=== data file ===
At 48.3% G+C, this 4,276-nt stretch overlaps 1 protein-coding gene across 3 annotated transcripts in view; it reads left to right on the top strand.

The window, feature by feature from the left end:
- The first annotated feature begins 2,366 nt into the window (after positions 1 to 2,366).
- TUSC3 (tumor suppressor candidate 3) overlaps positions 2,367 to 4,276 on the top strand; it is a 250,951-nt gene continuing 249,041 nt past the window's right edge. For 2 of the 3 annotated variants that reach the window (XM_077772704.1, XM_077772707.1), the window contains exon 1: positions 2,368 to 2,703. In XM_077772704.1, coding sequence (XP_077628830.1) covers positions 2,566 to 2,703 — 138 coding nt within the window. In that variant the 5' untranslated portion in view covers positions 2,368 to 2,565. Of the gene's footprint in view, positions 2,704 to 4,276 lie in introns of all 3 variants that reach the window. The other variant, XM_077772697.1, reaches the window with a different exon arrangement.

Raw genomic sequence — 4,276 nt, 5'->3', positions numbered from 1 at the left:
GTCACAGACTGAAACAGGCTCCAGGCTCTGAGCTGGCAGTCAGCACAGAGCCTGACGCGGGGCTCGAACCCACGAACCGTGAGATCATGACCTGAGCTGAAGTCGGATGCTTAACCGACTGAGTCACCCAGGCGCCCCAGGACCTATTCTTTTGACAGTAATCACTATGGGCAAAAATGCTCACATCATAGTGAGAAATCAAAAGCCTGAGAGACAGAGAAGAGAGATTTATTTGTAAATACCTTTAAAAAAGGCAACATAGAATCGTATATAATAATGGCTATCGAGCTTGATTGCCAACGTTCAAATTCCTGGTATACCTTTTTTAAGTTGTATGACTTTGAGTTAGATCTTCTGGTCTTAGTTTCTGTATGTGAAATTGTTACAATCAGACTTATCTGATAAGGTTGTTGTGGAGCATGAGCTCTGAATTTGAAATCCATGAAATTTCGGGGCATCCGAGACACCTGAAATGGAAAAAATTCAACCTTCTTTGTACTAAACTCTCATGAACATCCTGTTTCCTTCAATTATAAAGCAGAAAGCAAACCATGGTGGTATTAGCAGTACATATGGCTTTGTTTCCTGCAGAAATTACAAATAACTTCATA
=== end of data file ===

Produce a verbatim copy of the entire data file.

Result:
At 48.3% G+C, this 4,276-nt stretch overlaps 1 protein-coding gene across 3 annotated transcripts in view; it reads left to right on the top strand.

The window, feature by feature from the left end:
- The first annotated feature begins 2,366 nt into the window (after positions 1 to 2,366).
- TUSC3 (tumor suppressor candidate 3) overlaps positions 2,367 to 4,276 on the top strand; it is a 250,951-nt gene continuing 249,041 nt past the window's right edge. For 2 of the 3 annotated variants that reach the window (XM_077772704.1, XM_077772707.1), the window contains exon 1: positions 2,368 to 2,703. In XM_077772704.1, coding sequence (XP_077628830.1) covers positions 2,566 to 2,703 — 138 coding nt within the window. In that variant the 5' untranslated portion in view covers positions 2,368 to 2,565. Of the gene's footprint in view, positions 2,704 to 4,276 lie in introns of all 3 variants that reach the window. The other variant, XM_077772697.1, reaches the window with a different exon arrangement.

Raw genomic sequence — 4,276 nt, 5'->3', positions numbered from 1 at the left:
GTCACAGACTGAAACAGGCTCCAGGCTCTGAGCTGGCAGTCAGCACAGAGCCTGACGCGGGGCTCGAACCCACGAACCGTGAGATCATGACCTGAGCTGAAGTCGGATGCTTAACCGACTGAGTCACCCAGGCGCCCCAGGACCTATTCTTTTGACAGTAATCACTATGGGCAAAAATGCTCACATCATAGTGAGAAATCAAAAGCCTGAGAGACAGAGAAGAGAGATTTATTTGTAAATACCTTTAAAAAAGGCAACATAGAATCGTATATAATAATGGCTATCGAGCTTGATTGCCAACGTTCAAATTCCTGGTATACCTTTTTTAAGTTGTATGACTTTGAGTTAGATCTTCTGGTCTTAGTTTCTGTATGTGAAATTGTTACAATCAGACTTATCTGATAAGGTTGTTGTGGAGCATGAGCTCTGAATTTGAAATCCATGAAATTTCGGGGCATCCGAGACACCTGAAATGGAAAAAATTCAACCTTCTTTGTACTAAACTCTCATGAACATCCTGTTTCCTTCAATTATAAAGCAGAAAGCAAACCATGGTGGTATTAGCAGTACATATGGCTTTGTTTCCTGCAGAAATTACAAATAACTTCATA